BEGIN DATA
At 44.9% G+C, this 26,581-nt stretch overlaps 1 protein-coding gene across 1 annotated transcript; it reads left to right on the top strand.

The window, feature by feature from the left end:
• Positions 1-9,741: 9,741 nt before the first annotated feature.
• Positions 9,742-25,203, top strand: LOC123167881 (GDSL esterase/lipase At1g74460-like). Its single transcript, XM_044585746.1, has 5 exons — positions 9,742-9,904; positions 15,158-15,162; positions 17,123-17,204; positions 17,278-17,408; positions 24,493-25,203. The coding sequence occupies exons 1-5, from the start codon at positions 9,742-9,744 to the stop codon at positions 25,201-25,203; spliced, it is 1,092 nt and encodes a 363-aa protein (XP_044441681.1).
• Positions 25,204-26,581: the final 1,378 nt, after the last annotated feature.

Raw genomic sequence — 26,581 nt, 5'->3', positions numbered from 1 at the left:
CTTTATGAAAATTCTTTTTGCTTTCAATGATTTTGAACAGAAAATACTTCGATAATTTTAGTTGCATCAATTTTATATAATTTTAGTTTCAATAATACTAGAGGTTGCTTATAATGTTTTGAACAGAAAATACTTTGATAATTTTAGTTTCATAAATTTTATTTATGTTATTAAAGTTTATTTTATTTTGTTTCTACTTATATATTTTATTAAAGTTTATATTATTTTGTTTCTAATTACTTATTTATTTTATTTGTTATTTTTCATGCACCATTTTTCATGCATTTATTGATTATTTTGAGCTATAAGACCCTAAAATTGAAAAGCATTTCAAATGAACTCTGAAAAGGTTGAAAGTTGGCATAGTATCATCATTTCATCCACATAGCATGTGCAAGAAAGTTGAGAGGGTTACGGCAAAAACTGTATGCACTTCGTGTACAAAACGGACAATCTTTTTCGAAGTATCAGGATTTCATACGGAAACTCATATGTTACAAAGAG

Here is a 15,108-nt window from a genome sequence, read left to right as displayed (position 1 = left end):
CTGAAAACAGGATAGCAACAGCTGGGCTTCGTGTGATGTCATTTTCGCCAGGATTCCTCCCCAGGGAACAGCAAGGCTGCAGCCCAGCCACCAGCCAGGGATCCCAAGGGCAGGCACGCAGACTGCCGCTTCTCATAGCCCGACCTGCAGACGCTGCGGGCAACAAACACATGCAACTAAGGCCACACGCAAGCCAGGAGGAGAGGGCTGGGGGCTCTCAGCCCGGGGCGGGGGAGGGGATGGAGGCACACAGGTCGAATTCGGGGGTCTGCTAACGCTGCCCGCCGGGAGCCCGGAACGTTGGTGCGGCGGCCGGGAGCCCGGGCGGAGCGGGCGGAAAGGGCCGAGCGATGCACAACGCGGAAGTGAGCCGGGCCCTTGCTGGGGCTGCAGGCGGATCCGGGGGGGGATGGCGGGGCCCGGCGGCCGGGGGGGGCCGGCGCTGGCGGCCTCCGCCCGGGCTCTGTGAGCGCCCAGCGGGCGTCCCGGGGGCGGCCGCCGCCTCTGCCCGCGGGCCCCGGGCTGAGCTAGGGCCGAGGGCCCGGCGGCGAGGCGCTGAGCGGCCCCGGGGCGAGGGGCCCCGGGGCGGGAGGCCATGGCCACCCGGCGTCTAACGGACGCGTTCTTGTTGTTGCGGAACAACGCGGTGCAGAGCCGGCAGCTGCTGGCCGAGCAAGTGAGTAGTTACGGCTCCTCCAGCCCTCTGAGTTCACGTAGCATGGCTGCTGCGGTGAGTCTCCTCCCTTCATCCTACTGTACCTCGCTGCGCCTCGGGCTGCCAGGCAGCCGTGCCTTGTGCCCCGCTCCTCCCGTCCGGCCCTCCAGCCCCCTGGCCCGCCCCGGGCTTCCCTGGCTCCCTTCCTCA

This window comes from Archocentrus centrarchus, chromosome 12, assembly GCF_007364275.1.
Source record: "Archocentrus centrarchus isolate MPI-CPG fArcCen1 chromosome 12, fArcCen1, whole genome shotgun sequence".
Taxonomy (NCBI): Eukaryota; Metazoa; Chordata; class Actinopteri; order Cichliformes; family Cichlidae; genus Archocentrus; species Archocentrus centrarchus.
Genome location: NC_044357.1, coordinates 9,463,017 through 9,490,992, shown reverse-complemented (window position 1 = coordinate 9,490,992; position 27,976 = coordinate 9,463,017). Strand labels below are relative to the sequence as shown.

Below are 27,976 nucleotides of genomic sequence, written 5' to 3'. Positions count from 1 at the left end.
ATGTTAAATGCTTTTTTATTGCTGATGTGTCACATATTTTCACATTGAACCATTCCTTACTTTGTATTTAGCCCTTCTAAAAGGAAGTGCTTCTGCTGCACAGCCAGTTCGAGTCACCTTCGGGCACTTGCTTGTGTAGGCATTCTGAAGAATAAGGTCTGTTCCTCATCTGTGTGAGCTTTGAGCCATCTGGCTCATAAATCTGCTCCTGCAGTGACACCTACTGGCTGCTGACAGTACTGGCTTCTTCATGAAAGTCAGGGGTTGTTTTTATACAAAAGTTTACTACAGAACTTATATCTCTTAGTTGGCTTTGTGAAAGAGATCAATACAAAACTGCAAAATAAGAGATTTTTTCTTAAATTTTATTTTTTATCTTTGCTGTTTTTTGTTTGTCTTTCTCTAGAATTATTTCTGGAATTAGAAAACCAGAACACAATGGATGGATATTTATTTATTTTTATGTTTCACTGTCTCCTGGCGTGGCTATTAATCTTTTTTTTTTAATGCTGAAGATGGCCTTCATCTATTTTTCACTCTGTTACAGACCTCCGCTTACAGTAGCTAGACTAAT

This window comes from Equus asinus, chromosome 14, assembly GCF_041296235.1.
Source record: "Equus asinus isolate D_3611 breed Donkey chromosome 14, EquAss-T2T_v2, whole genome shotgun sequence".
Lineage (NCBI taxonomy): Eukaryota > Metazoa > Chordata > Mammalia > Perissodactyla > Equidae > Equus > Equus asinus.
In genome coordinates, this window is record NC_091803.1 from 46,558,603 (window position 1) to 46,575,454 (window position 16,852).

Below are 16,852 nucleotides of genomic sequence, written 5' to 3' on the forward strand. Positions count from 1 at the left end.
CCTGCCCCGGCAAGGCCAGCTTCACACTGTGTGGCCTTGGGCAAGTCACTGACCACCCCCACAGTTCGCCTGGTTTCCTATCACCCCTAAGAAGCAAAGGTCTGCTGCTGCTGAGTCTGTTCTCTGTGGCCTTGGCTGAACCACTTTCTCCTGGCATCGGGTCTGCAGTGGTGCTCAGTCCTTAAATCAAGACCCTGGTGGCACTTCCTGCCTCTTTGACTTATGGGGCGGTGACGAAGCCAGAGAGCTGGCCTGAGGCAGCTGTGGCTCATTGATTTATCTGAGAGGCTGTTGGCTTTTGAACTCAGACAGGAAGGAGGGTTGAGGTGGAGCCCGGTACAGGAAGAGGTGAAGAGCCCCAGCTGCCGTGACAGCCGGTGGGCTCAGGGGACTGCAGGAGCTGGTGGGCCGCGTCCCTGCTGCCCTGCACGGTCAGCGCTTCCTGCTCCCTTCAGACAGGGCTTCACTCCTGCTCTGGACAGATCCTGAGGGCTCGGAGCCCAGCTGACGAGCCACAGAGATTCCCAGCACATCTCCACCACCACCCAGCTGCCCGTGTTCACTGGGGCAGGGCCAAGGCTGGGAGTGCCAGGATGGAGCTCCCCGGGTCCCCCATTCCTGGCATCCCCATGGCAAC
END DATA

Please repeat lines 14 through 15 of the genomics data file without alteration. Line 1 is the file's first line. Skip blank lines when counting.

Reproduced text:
Below are 27,976 nucleotides of genomic sequence, written 5' to 3'. Positions count from 1 at the left end.
ATGTTAAATGCTTTTTTATTGCTGATGTGTCACATATTTTCACATTGAACCATTCCTTACTTTGTATTTAGCCCTTCTAAAAGGAAGTGCTTCTGCTGCACAGCCAGTTCGAGTCACCTTCGGGCACTTGCTTGTGTAGGCATTCTGAAGAATAAGGTCTGTTCCTCATCTGTGTGAGCTTTGAGCCATCTGGCTCATAAATCTGCTCCTGCAGTGACACCTACTGGCTGCTGACAGTACTGGCTTCTTCATGAAAGTCAGGGGTTGTTTTTATACAAAAGTTTACTACAGAACTTATATCTCTTAGTTGGCTTTGTGAAAGAGATCAATACAAAACTGCAAAATAAGAGATTTTTTCTTAAATTTTATTTTTTATCTTTGCTGTTTTTTGTTTGTCTTTCTCTAGAATTATTTCTGGAATTAGAAAACCAGAACACAATGGATGGATATTTATTTATTTTTATGTTTCACTGTCTCCTGGCGTGGCTATTAATCTTTTTTTTTTAATGCTGAAGATGGCCTTCATCTATTTTTCACTCTGTTACAGACCTCCGCTTACAGTAGCTAGACTAAT